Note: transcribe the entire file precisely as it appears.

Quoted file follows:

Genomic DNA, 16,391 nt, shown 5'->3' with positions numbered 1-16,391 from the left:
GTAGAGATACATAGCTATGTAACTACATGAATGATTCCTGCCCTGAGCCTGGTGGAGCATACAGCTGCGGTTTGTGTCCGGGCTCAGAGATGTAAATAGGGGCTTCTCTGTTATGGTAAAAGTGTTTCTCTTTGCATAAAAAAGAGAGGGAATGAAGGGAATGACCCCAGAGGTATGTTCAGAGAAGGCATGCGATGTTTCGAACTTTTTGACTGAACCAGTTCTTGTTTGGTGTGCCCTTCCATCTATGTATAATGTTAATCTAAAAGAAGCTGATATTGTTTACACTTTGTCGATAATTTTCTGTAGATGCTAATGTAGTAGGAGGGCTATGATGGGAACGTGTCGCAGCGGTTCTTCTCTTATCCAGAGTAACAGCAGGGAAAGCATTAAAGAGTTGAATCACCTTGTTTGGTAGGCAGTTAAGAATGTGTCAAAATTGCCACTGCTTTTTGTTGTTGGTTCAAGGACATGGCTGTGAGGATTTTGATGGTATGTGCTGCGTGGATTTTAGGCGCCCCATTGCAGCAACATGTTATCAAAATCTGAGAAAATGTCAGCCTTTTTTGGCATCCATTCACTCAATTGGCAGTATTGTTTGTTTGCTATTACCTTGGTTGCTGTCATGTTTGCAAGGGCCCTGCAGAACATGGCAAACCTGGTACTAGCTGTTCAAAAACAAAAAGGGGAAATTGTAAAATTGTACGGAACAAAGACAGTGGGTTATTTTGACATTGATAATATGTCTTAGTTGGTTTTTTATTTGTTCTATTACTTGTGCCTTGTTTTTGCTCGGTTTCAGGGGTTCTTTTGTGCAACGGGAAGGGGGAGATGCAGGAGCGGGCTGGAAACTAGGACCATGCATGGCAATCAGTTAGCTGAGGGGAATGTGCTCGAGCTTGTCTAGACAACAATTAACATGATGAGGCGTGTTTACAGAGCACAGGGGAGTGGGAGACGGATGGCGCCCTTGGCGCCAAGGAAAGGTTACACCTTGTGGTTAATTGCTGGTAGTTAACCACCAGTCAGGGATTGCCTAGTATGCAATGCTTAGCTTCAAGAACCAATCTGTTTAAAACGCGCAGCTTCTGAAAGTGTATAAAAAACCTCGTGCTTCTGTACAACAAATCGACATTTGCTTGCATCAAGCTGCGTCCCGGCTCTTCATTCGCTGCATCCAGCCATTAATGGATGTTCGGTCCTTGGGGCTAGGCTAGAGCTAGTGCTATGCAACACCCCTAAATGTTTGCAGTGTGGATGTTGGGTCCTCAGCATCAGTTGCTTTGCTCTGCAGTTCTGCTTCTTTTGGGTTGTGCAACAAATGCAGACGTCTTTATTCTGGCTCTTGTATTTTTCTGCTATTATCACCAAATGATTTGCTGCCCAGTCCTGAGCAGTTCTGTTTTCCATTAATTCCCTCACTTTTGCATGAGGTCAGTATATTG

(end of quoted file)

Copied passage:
Genomic DNA, 16,391 nt, shown 5'->3' with positions numbered 1-16,391 from the left:
GTAGAGATACATAGCTATGTAACTACATGAATGATTCCTGCCCTGAGCCTGGTGGAGCATACAGCTGCGGTTTGTGTCCGGGCTCAGAGATGTAAATAGGGGCTTCTCTGTTATGGTAAAAGTGTTTCTCTTTGCATAAAAAAGAGAGGGAATGAAGGGAATGACCCCAGAGGTATGTTCAGAGAAGGCATGCGATGTTTCGAACTTTTTGACTGAACCAGTTCTTGTTTGGTGTGCCCTTCCATCTATGTATAATGTTAATCTAAAAGAAGCTGATATTGTTTACACTTTGTCGATAATTTTCTGTAGATGCTAATGTAGTAGGAGGGCTATGATGGGAACGTGTCGCAGCGGTTCTTCTCTTATCCAGAGTAACAGCAGGGAAAGCATTAAAGAGTTGAATCACCTTGTTTGGTAGGCAGTTAAGAATGTGTCAAAATTGCCACTGCTTTTTGTTGTTGGTTCAAGGACATGGCTGTGAGGATTTTGATGGTATGTGCTGCGTGGATTTTAGGCGCCCCATTGCAGCAACATGTTATCAAAATCTGAGAAAATGTCAGCCTTTTTTGGCATCCATTCACTCAATTGGCAGTATTGTTTGTTTGCTATTACCTTGGTTGCTGTCATGTTTGCAAGGGCCCTGCAGAACATGGCAAACCTGGTACTAGCTGTTCAAAAACAAAAAGGGGAAATTGTAAAATTGTACGGAACAAAGACAGTGGGTTATTTTGACATTGATAATATGTCTTAGTTGGTTTTTTATTTGTTCTATTACTTGTGCCTTGTTTTTGCTCGGTTTCAGGGGTTCTTTTGTGCAACGGGAAGGGGGAGATGCAGGAGCGGGCTGGAAACTAGGACCATGCATGGCAATCAGTTAGCTGAGGGGAATGTGCTCGAGCTTGTCTAGACAACAATTAACATGATGAGGCGTGTTTACAGAGCACAGGGGAGTGGGAGACGGATGGCGCCCTTGGCGCCAAGGAAAGGTTACACCTTGTGGTTAATTGCTGGTAGTTAACCACCAGTCAGGGATTGCCTAGTATGCAATGCTTAGCTTCAAGAACCAATCTGTTTAAAACGCGCAGCTTCTGAAAGTGTATAAAAAACCTCGTGCTTCTGTACAACAAATCGACATTTGCTTGCATCAAGCTGCGTCCCGGCTCTTCATTCGCTGCATCCAGCCATTAATGGATGTTCGGTCCTTGGGGCTAGGCTAGAGCTAGTGCTATGCAACACCCCTAAATGTTTGCAGTGTGGATGTTGGGTCCTCAGCATCAGTTGCTTTGCTCTGCAGTTCTGCTTCTTTTGGGTTGTGCAACAAATGCAGACGTCTTTATTCTGGCTCTTGTATTTTTCTGCTATTATCACCAAATGATTTGCTGCCCAGTCCTGAGCAGTTCTGTTTTCCATTAATTCCCTCACTTTTGCATGAGGTCAGTATATTG